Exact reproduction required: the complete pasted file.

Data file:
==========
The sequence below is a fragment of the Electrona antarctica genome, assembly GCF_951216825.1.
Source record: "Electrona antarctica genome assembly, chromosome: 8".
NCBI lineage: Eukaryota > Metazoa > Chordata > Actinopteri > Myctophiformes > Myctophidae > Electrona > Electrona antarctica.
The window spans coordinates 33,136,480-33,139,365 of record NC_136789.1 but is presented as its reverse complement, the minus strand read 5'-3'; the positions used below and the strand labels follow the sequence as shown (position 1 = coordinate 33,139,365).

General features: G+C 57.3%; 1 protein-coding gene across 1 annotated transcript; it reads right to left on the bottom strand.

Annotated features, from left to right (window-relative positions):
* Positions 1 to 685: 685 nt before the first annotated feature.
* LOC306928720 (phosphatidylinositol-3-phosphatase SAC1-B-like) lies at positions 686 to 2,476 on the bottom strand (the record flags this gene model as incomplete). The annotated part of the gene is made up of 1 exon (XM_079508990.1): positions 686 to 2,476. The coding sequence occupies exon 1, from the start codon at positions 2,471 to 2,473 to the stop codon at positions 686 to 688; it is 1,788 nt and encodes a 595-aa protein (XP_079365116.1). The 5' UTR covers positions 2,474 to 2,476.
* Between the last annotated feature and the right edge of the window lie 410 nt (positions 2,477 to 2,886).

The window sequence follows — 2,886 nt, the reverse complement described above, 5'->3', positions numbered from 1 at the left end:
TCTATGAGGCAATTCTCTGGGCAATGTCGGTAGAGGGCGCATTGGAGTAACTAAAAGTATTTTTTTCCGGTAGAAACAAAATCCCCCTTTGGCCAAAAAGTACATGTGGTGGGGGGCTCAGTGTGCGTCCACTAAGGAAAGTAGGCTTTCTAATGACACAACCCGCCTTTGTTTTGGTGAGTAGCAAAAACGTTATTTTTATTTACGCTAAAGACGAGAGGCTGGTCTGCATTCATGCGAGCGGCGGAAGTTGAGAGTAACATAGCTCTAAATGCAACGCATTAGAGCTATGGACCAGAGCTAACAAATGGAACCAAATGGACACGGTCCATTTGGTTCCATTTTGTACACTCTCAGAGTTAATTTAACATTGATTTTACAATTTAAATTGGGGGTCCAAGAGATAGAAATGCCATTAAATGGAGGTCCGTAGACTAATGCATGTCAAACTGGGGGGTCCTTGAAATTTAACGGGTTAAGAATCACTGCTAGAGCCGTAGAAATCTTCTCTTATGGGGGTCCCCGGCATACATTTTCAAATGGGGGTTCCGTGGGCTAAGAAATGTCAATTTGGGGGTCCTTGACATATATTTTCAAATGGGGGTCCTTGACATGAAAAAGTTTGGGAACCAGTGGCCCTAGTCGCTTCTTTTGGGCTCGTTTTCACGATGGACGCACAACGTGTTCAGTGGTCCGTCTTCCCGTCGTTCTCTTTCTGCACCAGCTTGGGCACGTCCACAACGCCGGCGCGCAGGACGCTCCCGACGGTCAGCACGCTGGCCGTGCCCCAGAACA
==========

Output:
The sequence below is a fragment of the Electrona antarctica genome, assembly GCF_951216825.1.
Source record: "Electrona antarctica genome assembly, chromosome: 8".
NCBI lineage: Eukaryota > Metazoa > Chordata > Actinopteri > Myctophiformes > Myctophidae > Electrona > Electrona antarctica.
The window spans coordinates 33,136,480-33,139,365 of record NC_136789.1 but is presented as its reverse complement, the minus strand read 5'-3'; the positions used below and the strand labels follow the sequence as shown (position 1 = coordinate 33,139,365).

General features: G+C 57.3%; 1 protein-coding gene across 1 annotated transcript; it reads right to left on the bottom strand.

Annotated features, from left to right (window-relative positions):
* Positions 1 to 685: 685 nt before the first annotated feature.
* LOC306928720 (phosphatidylinositol-3-phosphatase SAC1-B-like) lies at positions 686 to 2,476 on the bottom strand (the record flags this gene model as incomplete). The annotated part of the gene is made up of 1 exon (XM_079508990.1): positions 686 to 2,476. The coding sequence occupies exon 1, from the start codon at positions 2,471 to 2,473 to the stop codon at positions 686 to 688; it is 1,788 nt and encodes a 595-aa protein (XP_079365116.1). The 5' UTR covers positions 2,474 to 2,476.
* Between the last annotated feature and the right edge of the window lie 410 nt (positions 2,477 to 2,886).

The window sequence follows — 2,886 nt, the reverse complement described above, 5'->3', positions numbered from 1 at the left end:
TCTATGAGGCAATTCTCTGGGCAATGTCGGTAGAGGGCGCATTGGAGTAACTAAAAGTATTTTTTTCCGGTAGAAACAAAATCCCCCTTTGGCCAAAAAGTACATGTGGTGGGGGGCTCAGTGTGCGTCCACTAAGGAAAGTAGGCTTTCTAATGACACAACCCGCCTTTGTTTTGGTGAGTAGCAAAAACGTTATTTTTATTTACGCTAAAGACGAGAGGCTGGTCTGCATTCATGCGAGCGGCGGAAGTTGAGAGTAACATAGCTCTAAATGCAACGCATTAGAGCTATGGACCAGAGCTAACAAATGGAACCAAATGGACACGGTCCATTTGGTTCCATTTTGTACACTCTCAGAGTTAATTTAACATTGATTTTACAATTTAAATTGGGGGTCCAAGAGATAGAAATGCCATTAAATGGAGGTCCGTAGACTAATGCATGTCAAACTGGGGGGTCCTTGAAATTTAACGGGTTAAGAATCACTGCTAGAGCCGTAGAAATCTTCTCTTATGGGGGTCCCCGGCATACATTTTCAAATGGGGGTTCCGTGGGCTAAGAAATGTCAATTTGGGGGTCCTTGACATATATTTTCAAATGGGGGTCCTTGACATGAAAAAGTTTGGGAACCAGTGGCCCTAGTCGCTTCTTTTGGGCTCGTTTTCACGATGGACGCACAACGTGTTCAGTGGTCCGTCTTCCCGTCGTTCTCTTTCTGCACCAGCTTGGGCACGTCCACAACGCCGGCGCGCAGGACGCTCCCGACGGTCAGCACGCTGGCCGTGCCCCAGAACA